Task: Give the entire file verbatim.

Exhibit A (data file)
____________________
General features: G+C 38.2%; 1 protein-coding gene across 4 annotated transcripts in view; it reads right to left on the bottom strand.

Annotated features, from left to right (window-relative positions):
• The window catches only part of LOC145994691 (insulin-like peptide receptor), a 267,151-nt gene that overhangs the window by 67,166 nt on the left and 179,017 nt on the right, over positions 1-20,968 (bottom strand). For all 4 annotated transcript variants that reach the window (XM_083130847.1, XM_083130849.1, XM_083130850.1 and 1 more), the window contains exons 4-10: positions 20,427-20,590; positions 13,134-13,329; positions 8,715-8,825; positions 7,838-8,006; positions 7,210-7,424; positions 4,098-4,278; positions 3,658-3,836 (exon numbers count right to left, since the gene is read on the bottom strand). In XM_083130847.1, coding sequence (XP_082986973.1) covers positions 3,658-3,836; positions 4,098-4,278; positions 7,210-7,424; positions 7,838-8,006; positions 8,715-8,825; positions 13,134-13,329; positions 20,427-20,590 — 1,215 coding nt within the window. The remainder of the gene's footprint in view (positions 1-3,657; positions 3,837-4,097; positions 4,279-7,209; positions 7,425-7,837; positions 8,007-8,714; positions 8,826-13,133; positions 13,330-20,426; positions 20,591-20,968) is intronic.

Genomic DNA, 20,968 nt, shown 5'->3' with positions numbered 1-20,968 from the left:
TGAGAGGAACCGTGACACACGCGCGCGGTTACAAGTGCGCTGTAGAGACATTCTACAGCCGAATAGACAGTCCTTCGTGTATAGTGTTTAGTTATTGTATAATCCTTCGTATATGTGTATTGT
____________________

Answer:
General features: G+C 38.2%; 1 protein-coding gene across 4 annotated transcripts in view; it reads right to left on the bottom strand.

Annotated features, from left to right (window-relative positions):
• The window catches only part of LOC145994691 (insulin-like peptide receptor), a 267,151-nt gene that overhangs the window by 67,166 nt on the left and 179,017 nt on the right, over positions 1-20,968 (bottom strand). For all 4 annotated transcript variants that reach the window (XM_083130847.1, XM_083130849.1, XM_083130850.1 and 1 more), the window contains exons 4-10: positions 20,427-20,590; positions 13,134-13,329; positions 8,715-8,825; positions 7,838-8,006; positions 7,210-7,424; positions 4,098-4,278; positions 3,658-3,836 (exon numbers count right to left, since the gene is read on the bottom strand). In XM_083130847.1, coding sequence (XP_082986973.1) covers positions 3,658-3,836; positions 4,098-4,278; positions 7,210-7,424; positions 7,838-8,006; positions 8,715-8,825; positions 13,134-13,329; positions 20,427-20,590 — 1,215 coding nt within the window. The remainder of the gene's footprint in view (positions 1-3,657; positions 3,837-4,097; positions 4,279-7,209; positions 7,425-7,837; positions 8,007-8,714; positions 8,826-13,133; positions 13,330-20,426; positions 20,591-20,968) is intronic.

Genomic DNA, 20,968 nt, shown 5'->3' with positions numbered 1-20,968 from the left:
TGAGAGGAACCGTGACACACGCGCGCGGTTACAAGTGCGCTGTAGAGACATTCTACAGCCGAATAGACAGTCCTTCGTGTATAGTGTTTAGTTATTGTATAATCCTTCGTATATGTGTATTGT